Support Long-term Thinking
Support Long-term Thinking

Blog Archive for the year 02011

The Future According to Films

by Alex Mensing on November 15th, 02011

We found this wonderful visualization of future events from the world of film on infographipedia, courtesy of Tremulant Design. Most of the occurrences on the timeline take place during this millennium, though a few producers have ventured multi-millennial forecasts.

Long Now in Space

by Alexander Rose - Twitter: @zander on November 13th, 02011

(Astronaut removing the MISSE-7 Experiment with our sample on EVA1 on the STS-134 mission) Back in 02009 through a partnership with Applied Minds, and in turn the Air Force Research Lab (who generously invited us to include a sample), we sent one of our Rosetta materials on an experiment called MISSE-7 (pronounced “missey”), which flew…  Read More

Brian Eno on Colbert Nation

by Alexander Rose - Twitter: @zander on November 11th, 02011

The Colbert Report Mon – Thurs 11:30pm / 10:30c Brian Eno www.colbertnation.com Colbert Report Full Episodes Political Humor & Satire Blog Video Archive Founding Long Now board member Brian Eno was on Colbert last night and he got a chance to discuss Long Now and Clock Project.  Also not to be missed is the end…  Read More

Healthy Urbanization Requires Long-term Planning

by Alex Mensing on November 7th, 02011

Researchers at the McKinsey Global Institute have been studying the process of urbanization – what works and what doesn’t – and argue in this article that the detrimental effects of rapid city growth are not directly the result of insufficient resources. Rather, they stem from management that is neither comprehensive enough nor farsighted enough. Does…  Read More

Long Now Media Update

by Austin Brown on November 2nd, 02011

WATCH Laura Cunningham’s “Ten Millennia of California Ecology” There is new media available from our monthly series, the Seminars About Long-term Thinking. Stewart Brand’s summaries and audio downloads or podcasts of the talks are free to the public; Long Now members can view HD video of the Seminars and comment on them.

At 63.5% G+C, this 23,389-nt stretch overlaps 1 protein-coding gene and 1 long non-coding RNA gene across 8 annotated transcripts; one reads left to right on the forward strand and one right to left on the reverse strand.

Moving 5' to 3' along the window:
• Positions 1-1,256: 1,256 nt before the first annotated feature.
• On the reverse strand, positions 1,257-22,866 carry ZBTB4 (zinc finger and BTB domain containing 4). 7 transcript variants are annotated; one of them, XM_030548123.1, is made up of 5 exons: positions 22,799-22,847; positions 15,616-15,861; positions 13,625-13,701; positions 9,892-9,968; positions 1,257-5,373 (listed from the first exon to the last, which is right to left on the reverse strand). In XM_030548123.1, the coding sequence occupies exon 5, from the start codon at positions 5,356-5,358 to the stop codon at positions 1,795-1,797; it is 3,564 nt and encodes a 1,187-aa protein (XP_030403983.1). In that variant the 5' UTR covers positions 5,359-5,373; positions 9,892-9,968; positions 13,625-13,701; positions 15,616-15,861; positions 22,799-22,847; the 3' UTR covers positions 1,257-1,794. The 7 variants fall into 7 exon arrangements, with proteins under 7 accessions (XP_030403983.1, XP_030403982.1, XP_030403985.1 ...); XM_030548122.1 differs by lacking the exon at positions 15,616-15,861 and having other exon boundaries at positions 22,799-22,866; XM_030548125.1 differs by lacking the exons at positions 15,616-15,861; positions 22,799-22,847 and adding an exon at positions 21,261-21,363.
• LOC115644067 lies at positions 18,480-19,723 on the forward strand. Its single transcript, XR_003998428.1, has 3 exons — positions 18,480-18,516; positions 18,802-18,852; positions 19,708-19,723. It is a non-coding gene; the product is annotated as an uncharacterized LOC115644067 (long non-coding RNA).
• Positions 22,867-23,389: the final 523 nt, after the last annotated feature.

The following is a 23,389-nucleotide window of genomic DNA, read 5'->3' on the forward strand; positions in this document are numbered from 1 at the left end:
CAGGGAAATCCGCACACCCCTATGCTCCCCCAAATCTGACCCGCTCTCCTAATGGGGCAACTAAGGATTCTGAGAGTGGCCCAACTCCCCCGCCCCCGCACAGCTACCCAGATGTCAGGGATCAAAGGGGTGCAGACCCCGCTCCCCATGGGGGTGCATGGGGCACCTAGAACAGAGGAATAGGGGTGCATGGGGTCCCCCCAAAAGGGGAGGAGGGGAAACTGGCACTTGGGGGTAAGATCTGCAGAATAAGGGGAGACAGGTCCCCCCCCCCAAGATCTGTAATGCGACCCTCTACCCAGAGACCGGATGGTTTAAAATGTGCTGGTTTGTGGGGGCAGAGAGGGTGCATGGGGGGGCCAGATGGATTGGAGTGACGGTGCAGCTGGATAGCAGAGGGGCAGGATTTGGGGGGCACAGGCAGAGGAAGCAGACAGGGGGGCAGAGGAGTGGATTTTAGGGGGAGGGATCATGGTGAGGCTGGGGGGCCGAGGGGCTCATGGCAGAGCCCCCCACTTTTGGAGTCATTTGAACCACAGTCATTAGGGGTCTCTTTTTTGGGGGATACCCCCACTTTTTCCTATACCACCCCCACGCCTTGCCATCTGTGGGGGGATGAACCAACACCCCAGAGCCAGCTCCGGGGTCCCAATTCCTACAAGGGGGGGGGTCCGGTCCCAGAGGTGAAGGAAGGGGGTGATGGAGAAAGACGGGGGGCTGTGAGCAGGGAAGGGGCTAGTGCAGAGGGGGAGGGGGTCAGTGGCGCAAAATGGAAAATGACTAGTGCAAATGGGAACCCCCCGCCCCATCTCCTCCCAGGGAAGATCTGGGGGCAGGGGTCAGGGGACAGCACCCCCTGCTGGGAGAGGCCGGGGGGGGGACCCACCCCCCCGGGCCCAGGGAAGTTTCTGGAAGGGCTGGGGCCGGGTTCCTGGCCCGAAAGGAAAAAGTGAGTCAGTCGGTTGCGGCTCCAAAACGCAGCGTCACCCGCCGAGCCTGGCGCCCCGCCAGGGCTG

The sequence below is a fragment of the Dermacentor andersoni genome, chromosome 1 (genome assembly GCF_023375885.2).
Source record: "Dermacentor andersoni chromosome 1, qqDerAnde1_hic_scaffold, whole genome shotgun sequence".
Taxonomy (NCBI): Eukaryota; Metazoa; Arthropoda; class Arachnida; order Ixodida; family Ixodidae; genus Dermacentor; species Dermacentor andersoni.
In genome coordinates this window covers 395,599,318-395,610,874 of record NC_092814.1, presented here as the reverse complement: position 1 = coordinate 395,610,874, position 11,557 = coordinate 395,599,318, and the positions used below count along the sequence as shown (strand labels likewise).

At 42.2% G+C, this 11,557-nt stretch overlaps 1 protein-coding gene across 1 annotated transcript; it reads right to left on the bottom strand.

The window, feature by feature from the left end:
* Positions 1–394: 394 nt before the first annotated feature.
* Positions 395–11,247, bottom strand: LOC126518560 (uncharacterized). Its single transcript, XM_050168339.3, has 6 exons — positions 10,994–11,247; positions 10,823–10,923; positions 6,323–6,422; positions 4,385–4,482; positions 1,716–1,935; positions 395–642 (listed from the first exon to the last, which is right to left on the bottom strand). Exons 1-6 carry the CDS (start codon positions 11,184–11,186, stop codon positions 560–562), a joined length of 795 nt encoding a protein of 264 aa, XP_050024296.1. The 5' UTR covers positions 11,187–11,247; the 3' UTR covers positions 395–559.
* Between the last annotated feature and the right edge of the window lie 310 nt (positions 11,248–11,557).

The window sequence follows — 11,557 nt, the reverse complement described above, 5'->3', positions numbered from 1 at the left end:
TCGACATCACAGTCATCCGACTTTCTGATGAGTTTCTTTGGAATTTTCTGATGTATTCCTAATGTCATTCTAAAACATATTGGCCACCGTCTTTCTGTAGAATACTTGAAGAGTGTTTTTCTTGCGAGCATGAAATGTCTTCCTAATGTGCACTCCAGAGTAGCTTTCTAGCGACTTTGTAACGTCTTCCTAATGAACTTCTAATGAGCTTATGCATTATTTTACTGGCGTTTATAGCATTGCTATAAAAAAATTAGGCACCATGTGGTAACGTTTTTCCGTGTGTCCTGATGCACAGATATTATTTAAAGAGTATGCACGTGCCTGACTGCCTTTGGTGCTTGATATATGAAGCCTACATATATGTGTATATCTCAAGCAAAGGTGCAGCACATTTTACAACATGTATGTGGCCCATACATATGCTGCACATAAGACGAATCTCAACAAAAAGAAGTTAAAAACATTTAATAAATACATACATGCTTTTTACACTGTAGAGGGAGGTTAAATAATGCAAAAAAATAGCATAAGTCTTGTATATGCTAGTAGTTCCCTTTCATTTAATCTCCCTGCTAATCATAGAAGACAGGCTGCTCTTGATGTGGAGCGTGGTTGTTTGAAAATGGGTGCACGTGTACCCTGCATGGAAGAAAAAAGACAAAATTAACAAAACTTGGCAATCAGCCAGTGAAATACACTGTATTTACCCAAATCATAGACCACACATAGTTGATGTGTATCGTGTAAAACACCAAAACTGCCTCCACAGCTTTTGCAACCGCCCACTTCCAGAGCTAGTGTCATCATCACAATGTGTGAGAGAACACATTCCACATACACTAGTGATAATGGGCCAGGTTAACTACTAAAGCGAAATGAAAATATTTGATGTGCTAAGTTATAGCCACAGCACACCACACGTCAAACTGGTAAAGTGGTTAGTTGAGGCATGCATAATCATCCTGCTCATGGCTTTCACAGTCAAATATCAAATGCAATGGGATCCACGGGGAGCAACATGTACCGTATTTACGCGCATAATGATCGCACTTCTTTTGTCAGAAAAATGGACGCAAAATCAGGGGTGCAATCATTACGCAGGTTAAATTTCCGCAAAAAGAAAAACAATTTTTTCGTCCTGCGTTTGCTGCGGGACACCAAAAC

Dr. Laura Welcher at Berkeley Language Center, November 9th

by Austin Brown on November 1st, 02011

The Berkeley Language Center will be hosting a talk by Long Now’s Dr. Laura Welcher on November 9th. The talk is open to the public and starts at 3:00pm in Dwinelle Hall B-4. The Rosetta Project at The Long Now Foundation is working to build an open public digital collection of all human language as…  Read More

Brewster Kahle Ticket Info

by Austin Brown on October 31st, 02011

  The Long Now Foundation’s monthly Seminars About Long-term Thinking Brewster Kahle on “Universal Access to All Knowledge” TICKETS Wednesday November 30, 02011 at 7:30pm Cowell Theater at Fort Mason Long Now Members can reserve 2 seats, join today! &#8226 General Tickets $10   About this Seminar: As founder and librarian of the storied Internet…  Read More

Old Data, New Uses

by Alex Mensing on October 28th, 02011

In the effort to understand our environment, scientists generally rely on natural observations to describe the earth’s past. They examine tree rings, oxygen isotopes, sedimentary rock, pollen, and many other physical records from which we can glean information. These methods are quite fruitful, and when combined they offer compelling evidence. But wouldn’t it be nice…  Read More

A Thousand Years of Taxonomy to Go?

by Alex Mensing on October 27th, 02011

About ten years ago The Long Now Foundation initiated an effort to document every living organism on the planet within 25 years. The project was called All Species and while it did not make it through the dot com burst, it was continued by initiatives such as the Encyclopedia of Life and the Census of…  Read More

David Eagleman Lecture at Bay Area Science Festival

by Alex Mensing on October 26th, 02011

Long Now Board Member David Eagleman will be speaking as part of the Bay Area Science Festival presentation “Will We Ever Understand the Brain” on Wednesday, November 2, 02011. Eagleman will discuss with Henry Markram, coordinator of the Human Brain Project, whether the myriad functions of the brain will someday be clear to us, or…  Read More